The Royal Harbour was watched over by an intelligent man. He knew how criminals worked better than any other. As he worked on tearing files on known, executed criminals his men walked in with a new set of them. The most terrible criminals were brought to the coastal city where this man dealt with them personally. His name Haq and he soon became the chief pursuer of the Sultan’s murdered. It was nearing night when the messenger in his city walked in with a hawk on his arm.
The messenger held out a scroll that Haq snatched immediately upon seeing the royal seal. He opened the scroll to reveal the news. The Sultan had be assassinated by a man and an accomplice. The two were pursued across the desert and would most likely enter the city soon. Haq stared at the paper in disbelief, but he knew that every second that passed from his pause would be a second given to a horrible man.
“Hold all ships from leaving port,” Haq ordered one of his men. “The Sultan has been murdered and his killer is in this city! I want you to find anyone that is suspicious and able and bring them here!”
Haq’s words cut straight through to his men and they moved fast. Guards left the building in teams and began to comb through the city. Allula and Batic listened very carefully on the roof of the building and watched as the guards ran into the city. It was terrifying and amusing at the same time.
“There are so many,” Allula noted. “It was wise of us to hide atop their own building. The last place they would look is beneath their own nose, or above it.”
“Indeed, but even this spot here isn’t safe. We must make for the ships as soon as possible,” Batic explained. “At night would be at best, most likely they will check the ships first and at night we will slip aboard.”
“This Royal Guardsman sounds determined.”
“He is loyal, like all guardsmen, but in time he will have a new sultan to watch over.”
Allula hoped Batic’s words were true, but in her heart she understood that tone of voice more than any other. There was someone she angered in her work and they were determined to stop her, even if they died trying. That man was dead for his perseverance in pursuing her, but not by her hand, by his own.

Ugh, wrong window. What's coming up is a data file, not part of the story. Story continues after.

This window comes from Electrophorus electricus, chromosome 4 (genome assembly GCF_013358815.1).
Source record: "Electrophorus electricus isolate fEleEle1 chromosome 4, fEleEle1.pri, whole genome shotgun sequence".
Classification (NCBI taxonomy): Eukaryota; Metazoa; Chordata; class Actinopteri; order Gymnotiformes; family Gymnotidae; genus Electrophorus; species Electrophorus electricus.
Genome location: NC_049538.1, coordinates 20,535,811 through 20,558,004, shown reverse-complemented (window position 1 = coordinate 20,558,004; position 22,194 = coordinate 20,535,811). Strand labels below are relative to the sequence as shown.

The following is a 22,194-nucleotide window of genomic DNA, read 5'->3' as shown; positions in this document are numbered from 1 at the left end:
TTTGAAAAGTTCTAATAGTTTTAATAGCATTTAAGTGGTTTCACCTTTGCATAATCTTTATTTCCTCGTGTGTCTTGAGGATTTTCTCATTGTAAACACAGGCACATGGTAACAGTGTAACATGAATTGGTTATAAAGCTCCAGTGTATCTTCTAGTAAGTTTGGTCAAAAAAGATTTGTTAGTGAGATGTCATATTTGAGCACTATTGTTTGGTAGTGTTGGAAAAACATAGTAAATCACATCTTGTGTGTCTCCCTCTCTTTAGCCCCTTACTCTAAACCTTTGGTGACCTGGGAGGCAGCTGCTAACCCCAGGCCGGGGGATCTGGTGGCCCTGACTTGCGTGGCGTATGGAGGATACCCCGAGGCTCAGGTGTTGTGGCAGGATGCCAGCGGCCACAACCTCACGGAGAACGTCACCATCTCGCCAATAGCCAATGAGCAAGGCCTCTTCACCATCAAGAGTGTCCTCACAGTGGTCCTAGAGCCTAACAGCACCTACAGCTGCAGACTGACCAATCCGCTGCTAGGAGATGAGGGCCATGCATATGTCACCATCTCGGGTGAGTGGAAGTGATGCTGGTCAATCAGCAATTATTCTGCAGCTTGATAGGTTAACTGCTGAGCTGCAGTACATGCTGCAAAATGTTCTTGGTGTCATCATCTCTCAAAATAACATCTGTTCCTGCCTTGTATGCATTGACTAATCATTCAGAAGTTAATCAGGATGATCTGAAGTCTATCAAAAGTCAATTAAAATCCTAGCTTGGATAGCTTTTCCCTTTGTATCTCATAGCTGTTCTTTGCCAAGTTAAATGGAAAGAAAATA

Batic and Allula, their thirst barely quenched after their brief visit to the well, sat atop the building and out of sight. The sun burned down upon them.
“Why do you wear white robes as a thief?” Batic asked. “You are so much easier to spot.”
“The white protects me from the sun and trust me, the best a thief can do is hide in plain sight,” Allula explained. “I am not a fighter and I spend half my work walking past the people her search for me.”
“That may be true, but such actions don’t work for me,” Batic murmured. “I need to lose myself in shadow, which is why I use the darkest leathers and fabric.”
“The sun must have suffocated you.”
“Better that than a beheading. I suppose nowadays I won’t need to wear black robes, my work being done.”
Allula examined Batic closely.
“How did it feel taking your revenge?” she asked.
“It felt as they say it did,” Batic replied slowly. “The sultan seemed a good man when I appeared, but it may have been an act.”
“You revealed yourself to him?”
“I grabbed him from behind and placed a knife to his throat. He acted as if he expected me to all along. He asked me to proceed, for he felt the world was too dark for him as it was.”
Allula could see that Batic felt guilt for what he did, so didn’t ask anymore questions. Instead, she pondered the Sultan’s reaction. Did he also feel guilt for the things he did? He must have if he expected death at all times. Perhaps this action too would weigh heavy on Batic, but Allula hoped not. The last thing she wanted now was to lose Batic.
The stayed there the entire day, growing hungry and desperate to leave. Night fell and Allula led the way. She believed that if she were to be seen in would be easier for her to slip past the guards unnoticed. After all, she was a young woman while Batic was a man who dressed and acted more like an assassin than her. With that still in mind, Batic felt it dangerous for her to take the lead, but didn’t argue. The two climbed down from the building where there weren’t any eyes to watch them and made their way through the city.
The magnificent ships ahead of them appeared so promising, but Allula had to make sure that there weren’t any guards waiting for them. Once they reached the harbour both were struck with a pleasant surprise. There were only two guards posted at the harbour. Both were far apart, but in essence it was very easy to slip past them.
“This seems to be an ambush,” Allula noted.
“Indeed, you were right to expect danger from this guard,” Batic nodded. “He is a clever one. We must not board either of the two ships.”
“But we certainly can’t stay in this city. Half the population is looking for us. Follow me.”
The next morning the guards left the ships, having been stowed away inside ready to pounce any non-crew members that bordered. None came and the guards left disappointed while Haq stood and watched the ships leave for their journey. To Haq, watching those ships leave felt like a great mistake, but he couldn’t keep them forever.
He watched the ships sail away a few minutes longer before returning to the Royal Guard barracks. As his back turned he missed the two figures who clung to the sides of the ship and ever so slowly climbed aboard. The two were now off on their adventure with a head-start as well.